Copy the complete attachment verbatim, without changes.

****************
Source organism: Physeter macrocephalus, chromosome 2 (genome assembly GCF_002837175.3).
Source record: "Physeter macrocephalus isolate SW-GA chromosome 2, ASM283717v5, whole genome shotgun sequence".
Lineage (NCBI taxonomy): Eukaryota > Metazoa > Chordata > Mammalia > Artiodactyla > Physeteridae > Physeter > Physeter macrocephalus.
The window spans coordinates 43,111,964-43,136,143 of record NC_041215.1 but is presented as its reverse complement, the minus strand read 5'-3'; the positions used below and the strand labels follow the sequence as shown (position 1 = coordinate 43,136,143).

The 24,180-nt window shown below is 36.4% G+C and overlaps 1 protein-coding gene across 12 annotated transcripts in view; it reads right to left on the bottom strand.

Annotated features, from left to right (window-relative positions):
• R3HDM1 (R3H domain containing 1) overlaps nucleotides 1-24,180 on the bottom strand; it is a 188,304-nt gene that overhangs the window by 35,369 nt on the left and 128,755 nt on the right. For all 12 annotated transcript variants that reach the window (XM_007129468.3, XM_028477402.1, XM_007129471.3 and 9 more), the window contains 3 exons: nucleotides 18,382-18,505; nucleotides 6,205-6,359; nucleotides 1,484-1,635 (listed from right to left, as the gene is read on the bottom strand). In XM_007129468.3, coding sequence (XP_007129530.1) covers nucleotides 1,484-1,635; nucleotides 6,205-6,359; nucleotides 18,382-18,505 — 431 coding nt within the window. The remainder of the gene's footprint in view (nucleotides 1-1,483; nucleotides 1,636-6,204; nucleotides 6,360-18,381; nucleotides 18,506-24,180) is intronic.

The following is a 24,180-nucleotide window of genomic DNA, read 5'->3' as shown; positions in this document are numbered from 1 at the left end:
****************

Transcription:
Source organism: Physeter macrocephalus, chromosome 2 (genome assembly GCF_002837175.3).
Source record: "Physeter macrocephalus isolate SW-GA chromosome 2, ASM283717v5, whole genome shotgun sequence".
Lineage (NCBI taxonomy): Eukaryota > Metazoa > Chordata > Mammalia > Artiodactyla > Physeteridae > Physeter > Physeter macrocephalus.
The window spans coordinates 43,111,964-43,136,143 of record NC_041215.1 but is presented as its reverse complement, the minus strand read 5'-3'; the positions used below and the strand labels follow the sequence as shown (position 1 = coordinate 43,136,143).

The 24,180-nt window shown below is 36.4% G+C and overlaps 1 protein-coding gene across 12 annotated transcripts in view; it reads right to left on the bottom strand.

Annotated features, from left to right (window-relative positions):
• R3HDM1 (R3H domain containing 1) overlaps nucleotides 1-24,180 on the bottom strand; it is a 188,304-nt gene that overhangs the window by 35,369 nt on the left and 128,755 nt on the right. For all 12 annotated transcript variants that reach the window (XM_007129468.3, XM_028477402.1, XM_007129471.3 and 9 more), the window contains 3 exons: nucleotides 18,382-18,505; nucleotides 6,205-6,359; nucleotides 1,484-1,635 (listed from right to left, as the gene is read on the bottom strand). In XM_007129468.3, coding sequence (XP_007129530.1) covers nucleotides 1,484-1,635; nucleotides 6,205-6,359; nucleotides 18,382-18,505 — 431 coding nt within the window. The remainder of the gene's footprint in view (nucleotides 1-1,483; nucleotides 1,636-6,204; nucleotides 6,360-18,381; nucleotides 18,506-24,180) is intronic.

The following is a 24,180-nucleotide window of genomic DNA, read 5'->3' as shown; positions in this document are numbered from 1 at the left end: